The Strength of Women: Âhkamêyimowak, Priscilla Settee, Coteau Books, Regina, 2011.
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“There is a force among women which I call Âhkamêyimowak, or persistence, that provides the strength for women to carry on in the face of extreme adversity. Âhkamêyimowak is a Cree word and embodies the strength that drives women to survive, flourish and work for change within their communities.
With these introductory words, Cree educator and activist Priscilla Settee encapsulates the main theme and message of her informative and inspiring new book. She works in the Native Studies Department at the University of Saskatchewan. Holding a PhD and a Masters degree in Education, she has been a leader in developing global solidarity with and among Aboriginal communities around the world. In Saskatchewan, the South Pacific, at the United Nations, and elsewhere, Settee’s research and presentations have been recognized as trailblazing.
The Strength of Women gives voice to 15 indigenous women who “work in their communities to build social support networks, maintain safe homes, build social welfare agencies, keep culture intact, develop effective schools, and keep our languages alive. Women preserve the social, cultural, and natural foundations of their communities. We struggle both to retain traditions and challenge undemocratic practices... We have been on the frontlines when the world’s wealthiest transnational corporations carve up our lands and pillage them with free trade and multinational investment agreements, licensed by undemocratic bodies like the World Trade Organization and their financial partners. We have protested when our communities are clear-cut by forestry company giants.”
The personal, specific stories in this slim volume are told in the women’s own voices, with minimal editing, which makes them very powerful. These are tales of endurance, bravery, and success in the face of normalized violence. They are inspiring stories for anyone who wants to believe that a better world is possible.
The contributors to the book are a varied lot: women whom Settee has “worked, played, and cried with.” They include Freda Ahenakew, one of the most distinguished Aboriginal scholars in Canada; activist Judy Da Silva from Grassy Narrows First Nation; rappers Eckwoll and Zondra Roy; and Cree elders Bernice Sayese, Vickie Wilson, and Sally MacKenzie.
Just a glance at the table of contents is an education in itself. The chapters of the book -- Beginnings, Work, Art, Spirit and Community -- each contain excerpts from longer interviews and an occasional excerpt from Settee’s presentations. The interview subtitles, read together, summarize the essential message of the chapters: “It was to me like we had lost our childhood; I don’t blame my parents for the hardships; Tourist of the white people’s culture; I was running, running, running the whole time."
In the chapters the interviews seem to flow together, so one reads the separate stories in Beginnings and experiences the systemically sad and often horrific experiences of Aboriginal childhoods in colonized Canada: the impacts of residential schools and the resultant violence, the endemic poverty and racism in which all of these women grew up.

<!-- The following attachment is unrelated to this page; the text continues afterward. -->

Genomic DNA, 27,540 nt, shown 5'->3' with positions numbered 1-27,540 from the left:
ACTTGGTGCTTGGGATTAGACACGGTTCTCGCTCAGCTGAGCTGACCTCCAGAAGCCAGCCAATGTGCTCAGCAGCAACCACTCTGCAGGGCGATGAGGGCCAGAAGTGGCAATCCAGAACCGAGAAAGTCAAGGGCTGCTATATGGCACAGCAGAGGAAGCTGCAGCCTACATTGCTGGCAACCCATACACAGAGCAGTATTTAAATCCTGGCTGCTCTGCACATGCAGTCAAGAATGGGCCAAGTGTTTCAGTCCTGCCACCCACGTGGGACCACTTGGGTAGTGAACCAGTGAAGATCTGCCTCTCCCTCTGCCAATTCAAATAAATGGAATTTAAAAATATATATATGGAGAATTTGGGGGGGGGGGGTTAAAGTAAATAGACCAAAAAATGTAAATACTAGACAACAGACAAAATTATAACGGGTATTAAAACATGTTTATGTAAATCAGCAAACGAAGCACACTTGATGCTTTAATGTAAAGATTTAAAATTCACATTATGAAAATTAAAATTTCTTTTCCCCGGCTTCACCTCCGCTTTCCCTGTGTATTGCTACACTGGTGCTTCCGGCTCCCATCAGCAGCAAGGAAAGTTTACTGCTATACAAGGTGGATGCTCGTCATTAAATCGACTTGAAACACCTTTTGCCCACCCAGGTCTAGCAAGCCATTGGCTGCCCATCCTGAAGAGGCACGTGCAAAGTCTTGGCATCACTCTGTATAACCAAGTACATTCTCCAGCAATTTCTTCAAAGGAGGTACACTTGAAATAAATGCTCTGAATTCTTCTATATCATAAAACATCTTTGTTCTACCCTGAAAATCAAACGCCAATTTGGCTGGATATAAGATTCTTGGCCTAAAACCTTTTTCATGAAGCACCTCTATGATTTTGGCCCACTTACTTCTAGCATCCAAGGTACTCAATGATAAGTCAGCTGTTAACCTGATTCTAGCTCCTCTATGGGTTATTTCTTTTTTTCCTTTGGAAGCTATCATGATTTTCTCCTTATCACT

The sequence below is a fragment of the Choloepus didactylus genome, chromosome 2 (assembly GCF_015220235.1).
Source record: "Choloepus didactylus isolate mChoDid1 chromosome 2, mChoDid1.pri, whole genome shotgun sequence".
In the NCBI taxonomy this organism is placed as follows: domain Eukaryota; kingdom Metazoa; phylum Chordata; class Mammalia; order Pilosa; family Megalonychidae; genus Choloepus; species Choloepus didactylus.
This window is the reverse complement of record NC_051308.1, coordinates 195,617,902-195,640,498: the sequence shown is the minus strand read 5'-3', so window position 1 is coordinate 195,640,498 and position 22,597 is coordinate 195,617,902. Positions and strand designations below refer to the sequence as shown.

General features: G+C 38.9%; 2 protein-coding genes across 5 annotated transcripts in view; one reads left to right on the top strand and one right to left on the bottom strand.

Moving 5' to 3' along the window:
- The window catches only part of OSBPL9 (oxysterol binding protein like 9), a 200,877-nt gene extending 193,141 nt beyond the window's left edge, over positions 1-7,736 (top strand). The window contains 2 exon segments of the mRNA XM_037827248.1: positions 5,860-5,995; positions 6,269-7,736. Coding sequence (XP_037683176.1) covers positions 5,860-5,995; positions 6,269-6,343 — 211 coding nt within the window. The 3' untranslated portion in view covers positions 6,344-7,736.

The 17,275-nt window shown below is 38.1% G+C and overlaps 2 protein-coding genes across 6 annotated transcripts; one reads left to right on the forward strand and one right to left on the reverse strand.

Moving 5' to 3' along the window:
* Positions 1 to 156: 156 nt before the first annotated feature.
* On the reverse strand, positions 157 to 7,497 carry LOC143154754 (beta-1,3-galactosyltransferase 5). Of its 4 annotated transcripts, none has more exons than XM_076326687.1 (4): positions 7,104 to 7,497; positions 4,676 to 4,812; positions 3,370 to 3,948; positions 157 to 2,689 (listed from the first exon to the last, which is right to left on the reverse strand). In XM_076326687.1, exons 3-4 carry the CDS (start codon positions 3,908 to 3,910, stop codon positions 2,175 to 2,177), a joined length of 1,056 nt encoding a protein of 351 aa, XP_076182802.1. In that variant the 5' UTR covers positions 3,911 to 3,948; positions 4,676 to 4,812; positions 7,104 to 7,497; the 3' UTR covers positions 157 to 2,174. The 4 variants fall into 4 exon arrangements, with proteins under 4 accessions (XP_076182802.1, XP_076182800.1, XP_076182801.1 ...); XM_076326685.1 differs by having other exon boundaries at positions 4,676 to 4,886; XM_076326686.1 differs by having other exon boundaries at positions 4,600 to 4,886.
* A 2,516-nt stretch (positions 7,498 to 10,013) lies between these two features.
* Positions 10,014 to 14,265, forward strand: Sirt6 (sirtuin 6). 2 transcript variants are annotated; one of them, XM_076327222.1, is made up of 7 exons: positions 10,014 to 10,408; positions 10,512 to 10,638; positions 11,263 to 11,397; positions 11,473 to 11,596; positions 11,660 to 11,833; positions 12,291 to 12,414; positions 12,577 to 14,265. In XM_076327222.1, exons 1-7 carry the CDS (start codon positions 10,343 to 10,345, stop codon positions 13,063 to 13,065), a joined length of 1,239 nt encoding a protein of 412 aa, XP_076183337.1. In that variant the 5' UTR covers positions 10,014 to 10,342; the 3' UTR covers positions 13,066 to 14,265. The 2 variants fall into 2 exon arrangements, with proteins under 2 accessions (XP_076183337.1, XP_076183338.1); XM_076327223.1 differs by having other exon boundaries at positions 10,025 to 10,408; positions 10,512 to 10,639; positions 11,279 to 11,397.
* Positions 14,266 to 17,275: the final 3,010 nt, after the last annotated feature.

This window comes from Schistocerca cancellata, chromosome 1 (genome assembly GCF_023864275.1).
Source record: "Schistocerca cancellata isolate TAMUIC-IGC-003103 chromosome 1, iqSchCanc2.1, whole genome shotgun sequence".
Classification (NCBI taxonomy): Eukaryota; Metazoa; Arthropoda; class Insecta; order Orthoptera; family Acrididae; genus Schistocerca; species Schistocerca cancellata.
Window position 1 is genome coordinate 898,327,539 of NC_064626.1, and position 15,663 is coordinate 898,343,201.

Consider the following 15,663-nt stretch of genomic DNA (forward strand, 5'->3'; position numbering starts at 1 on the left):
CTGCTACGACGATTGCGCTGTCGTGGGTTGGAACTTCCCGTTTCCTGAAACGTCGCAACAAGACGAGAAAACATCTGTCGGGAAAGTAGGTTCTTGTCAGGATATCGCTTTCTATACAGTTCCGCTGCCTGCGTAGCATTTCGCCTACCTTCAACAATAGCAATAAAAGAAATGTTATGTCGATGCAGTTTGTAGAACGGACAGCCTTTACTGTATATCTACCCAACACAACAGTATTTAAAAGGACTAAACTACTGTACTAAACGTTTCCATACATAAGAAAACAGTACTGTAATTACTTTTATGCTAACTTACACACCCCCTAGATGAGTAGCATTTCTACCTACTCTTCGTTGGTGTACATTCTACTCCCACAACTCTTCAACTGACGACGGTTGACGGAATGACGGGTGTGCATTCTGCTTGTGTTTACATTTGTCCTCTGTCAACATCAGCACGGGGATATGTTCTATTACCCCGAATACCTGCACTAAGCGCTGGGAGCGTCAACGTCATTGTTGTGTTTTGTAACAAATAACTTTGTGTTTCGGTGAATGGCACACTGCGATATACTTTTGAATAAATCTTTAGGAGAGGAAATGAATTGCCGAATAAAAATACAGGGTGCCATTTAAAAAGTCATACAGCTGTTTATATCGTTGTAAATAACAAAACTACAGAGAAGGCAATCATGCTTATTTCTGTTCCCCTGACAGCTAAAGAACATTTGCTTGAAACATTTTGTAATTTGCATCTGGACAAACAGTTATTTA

In Work, the same women who described their childhoods talk about how their individual working experiences shaped their lives, and how their actions shape their workplaces. Some of the women – who in the last chapter were abused children - have become teachers and healers; some are renowned linguists and researchers; others work with media, others (like Vickie Wilson) travel and organize. As contributor Eekwoll says, they work at social change to “get it done like the dishes.”
In Art, we see what contributor Alene Steyne describes as: “In the native world, art has been a force representing the constancy and timelessness of Aboriginal values and beauty, as well as a force for social change and community enhancement.” We hear the struggles and quiet triumphs of quilters, a birch bark biter, a musician, a videographer, and a music manager.
In Spirit, the same women tell of the power of laughter, of ceremony and story-telling; about the healing power of activism and the need for self-care. The Community chapter pulls it all together .
This is a book about the importance of relationship, not only with human to human, but with the air, the water, the land, the animals, and the plants. As Judy Da Silva says, “To tie into the environmental wars we are currently facing, we need to understand that it is all connected: residential school, sexual abuse, physical abuse, incarceration (youth and adults), courts, jails, probation, fines, Anishinaabe women disappearing, pollution on our lands – in the air, the water, in our bodies. It is all connected.”
Settee says in the Introduction: “As indigenous people struggle with the shackles of colonialism, it is important to draw on the strength of ancient values, wisdom and knowledge to create strong and vibrant communities. We ask you to share with us in that collective process.”
This inspiring book provides a great deal of guidance for doing just that.
(Joan Kuyek is a community organizer, author, and activist educator. Her latest book is “Community Organizing: A Holistic Approach”.)